Building emerging leaders in communications policy in Africa and Asia
In Africa and Asia, regulations governing communications are not designed to facilitate poverty reduction and economic growth. This is due in part to the shortage of locally-based policy and regulatory capacity within government, academia, and civil society, which has led to a lack of public interest policy research to support evidence-based policymaking. Building a local human resource base in different areas of the network economy is critical to developing and sustaining information and communications technology sectors that are responsive to socio-economic development goals.
Over the last ten years, the Communication for Policy Research South (CPRsouth) program has fostered the emergence of policy leaders with the skills and experience to engage in public interest research to inform policy. From 2015–2016, the program experimented with and contributed to a new local cadre of networked economy policy leaders across Asia and Africa.
Unlike privately funded research capacity programs designed primarily around returns on investment in infrastructure development, CPRsouth focuses on public interest research. It has the latitude to focus on issues such as pro-poor access to the Internet and mobiles, the protection of consumer rights, and governance of these technologies for the benefit of vulnerable and underserved populations.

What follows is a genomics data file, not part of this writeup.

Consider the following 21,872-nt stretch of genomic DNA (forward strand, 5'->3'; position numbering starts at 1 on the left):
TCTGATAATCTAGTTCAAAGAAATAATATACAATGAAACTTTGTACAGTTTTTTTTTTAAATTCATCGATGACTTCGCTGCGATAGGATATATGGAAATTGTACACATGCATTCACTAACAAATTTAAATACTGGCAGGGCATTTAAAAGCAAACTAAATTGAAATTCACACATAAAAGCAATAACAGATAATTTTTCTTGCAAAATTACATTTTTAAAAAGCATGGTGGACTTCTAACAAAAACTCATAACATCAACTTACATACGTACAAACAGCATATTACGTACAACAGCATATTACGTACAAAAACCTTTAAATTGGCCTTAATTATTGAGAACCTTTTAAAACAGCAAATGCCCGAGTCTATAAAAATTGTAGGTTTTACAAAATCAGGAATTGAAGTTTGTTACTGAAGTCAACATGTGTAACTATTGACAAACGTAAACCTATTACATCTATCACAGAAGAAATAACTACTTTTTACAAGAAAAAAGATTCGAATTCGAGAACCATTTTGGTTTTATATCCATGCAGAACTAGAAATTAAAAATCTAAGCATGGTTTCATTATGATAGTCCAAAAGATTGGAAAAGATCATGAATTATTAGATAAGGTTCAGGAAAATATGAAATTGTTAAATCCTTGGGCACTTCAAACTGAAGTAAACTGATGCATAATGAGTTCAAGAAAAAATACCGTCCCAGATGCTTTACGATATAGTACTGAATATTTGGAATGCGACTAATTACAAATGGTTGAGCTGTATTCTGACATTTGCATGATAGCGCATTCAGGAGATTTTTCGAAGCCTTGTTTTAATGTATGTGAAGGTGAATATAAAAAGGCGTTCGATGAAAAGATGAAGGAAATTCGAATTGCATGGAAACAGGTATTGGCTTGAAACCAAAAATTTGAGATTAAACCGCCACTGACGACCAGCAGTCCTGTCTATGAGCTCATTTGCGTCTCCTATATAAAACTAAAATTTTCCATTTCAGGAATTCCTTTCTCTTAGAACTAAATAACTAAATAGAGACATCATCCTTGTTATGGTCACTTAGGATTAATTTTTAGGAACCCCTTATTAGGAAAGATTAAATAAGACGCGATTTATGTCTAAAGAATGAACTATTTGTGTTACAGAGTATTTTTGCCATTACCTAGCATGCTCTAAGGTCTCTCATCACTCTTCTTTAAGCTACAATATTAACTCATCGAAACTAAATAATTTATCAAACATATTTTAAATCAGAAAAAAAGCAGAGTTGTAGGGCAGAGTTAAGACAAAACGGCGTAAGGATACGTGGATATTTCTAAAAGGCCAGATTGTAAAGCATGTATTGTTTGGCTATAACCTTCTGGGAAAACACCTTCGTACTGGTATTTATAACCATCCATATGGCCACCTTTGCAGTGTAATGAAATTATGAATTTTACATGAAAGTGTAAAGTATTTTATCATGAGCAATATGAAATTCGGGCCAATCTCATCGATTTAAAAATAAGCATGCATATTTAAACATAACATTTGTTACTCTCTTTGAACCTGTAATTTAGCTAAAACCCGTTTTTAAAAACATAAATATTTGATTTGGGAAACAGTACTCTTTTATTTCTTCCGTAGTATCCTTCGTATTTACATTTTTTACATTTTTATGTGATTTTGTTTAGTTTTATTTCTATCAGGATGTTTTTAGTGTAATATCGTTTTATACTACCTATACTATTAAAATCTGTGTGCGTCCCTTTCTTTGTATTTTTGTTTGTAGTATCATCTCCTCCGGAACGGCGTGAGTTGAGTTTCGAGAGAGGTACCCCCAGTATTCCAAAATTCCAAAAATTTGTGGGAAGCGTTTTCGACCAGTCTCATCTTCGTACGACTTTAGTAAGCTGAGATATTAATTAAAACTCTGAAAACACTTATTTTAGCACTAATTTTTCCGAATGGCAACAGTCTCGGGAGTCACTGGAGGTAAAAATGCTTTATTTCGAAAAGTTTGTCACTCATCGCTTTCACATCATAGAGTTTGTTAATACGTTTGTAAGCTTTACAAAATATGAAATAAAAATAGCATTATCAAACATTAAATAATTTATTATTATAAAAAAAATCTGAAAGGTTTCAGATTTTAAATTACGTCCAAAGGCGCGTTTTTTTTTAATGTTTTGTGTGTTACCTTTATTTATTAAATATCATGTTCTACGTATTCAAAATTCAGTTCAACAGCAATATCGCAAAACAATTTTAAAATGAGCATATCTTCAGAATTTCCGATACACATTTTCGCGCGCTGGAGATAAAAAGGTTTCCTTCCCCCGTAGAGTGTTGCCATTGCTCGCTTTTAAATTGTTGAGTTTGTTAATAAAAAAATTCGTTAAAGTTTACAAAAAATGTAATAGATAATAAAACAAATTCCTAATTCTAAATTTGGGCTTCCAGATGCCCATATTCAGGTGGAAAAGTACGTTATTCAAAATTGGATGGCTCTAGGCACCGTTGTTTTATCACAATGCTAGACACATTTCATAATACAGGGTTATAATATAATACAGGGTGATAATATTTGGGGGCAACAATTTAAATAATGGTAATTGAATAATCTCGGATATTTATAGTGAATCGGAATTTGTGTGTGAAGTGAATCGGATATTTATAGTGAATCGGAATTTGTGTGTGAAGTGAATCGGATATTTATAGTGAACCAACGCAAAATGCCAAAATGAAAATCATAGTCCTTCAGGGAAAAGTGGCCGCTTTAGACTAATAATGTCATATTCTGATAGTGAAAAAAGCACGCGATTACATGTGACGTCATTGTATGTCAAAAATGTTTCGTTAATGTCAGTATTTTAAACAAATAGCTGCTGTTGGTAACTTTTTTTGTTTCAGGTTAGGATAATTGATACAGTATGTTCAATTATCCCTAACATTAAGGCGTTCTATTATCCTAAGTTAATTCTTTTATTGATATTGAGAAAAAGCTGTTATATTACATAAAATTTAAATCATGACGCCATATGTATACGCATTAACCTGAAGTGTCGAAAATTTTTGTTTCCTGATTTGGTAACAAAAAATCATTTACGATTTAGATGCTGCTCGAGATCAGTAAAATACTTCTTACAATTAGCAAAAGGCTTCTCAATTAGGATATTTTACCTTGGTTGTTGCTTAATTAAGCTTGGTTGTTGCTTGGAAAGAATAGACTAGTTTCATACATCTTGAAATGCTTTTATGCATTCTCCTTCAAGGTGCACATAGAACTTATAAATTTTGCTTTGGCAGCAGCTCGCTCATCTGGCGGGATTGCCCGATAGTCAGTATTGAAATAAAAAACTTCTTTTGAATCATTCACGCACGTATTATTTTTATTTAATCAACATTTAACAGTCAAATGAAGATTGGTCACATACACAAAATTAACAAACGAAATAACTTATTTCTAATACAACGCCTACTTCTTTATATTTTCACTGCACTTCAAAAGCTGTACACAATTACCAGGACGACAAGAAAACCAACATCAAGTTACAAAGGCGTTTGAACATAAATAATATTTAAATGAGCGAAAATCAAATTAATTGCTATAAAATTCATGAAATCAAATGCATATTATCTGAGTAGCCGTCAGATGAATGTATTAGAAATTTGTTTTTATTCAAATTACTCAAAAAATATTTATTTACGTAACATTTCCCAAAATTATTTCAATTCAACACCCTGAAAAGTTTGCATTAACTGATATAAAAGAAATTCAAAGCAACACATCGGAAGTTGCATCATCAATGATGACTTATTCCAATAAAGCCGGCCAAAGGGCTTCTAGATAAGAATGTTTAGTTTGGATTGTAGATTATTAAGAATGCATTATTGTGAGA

This phase of the program will support increased efforts to evaluate the program’s contribution to leadership building and policy impacts. Support will allow the CPRsouth secretariat to document comprehensively how and to what extent the program is successful at producing next generation policy leaders. The project will produce an end-line tracer study on the efficacy of the program, as well as policy contributions by CPRsouth scholars in their respective countries. Among the activities supported will be tutorials, conferences, development of a social media-based platform for practitioners, and organization of a workshop on big data and development. The project is expected to build a new cohort of communications policy leaders and provide a nuanced understanding of how to contribute to building communication policy capacities.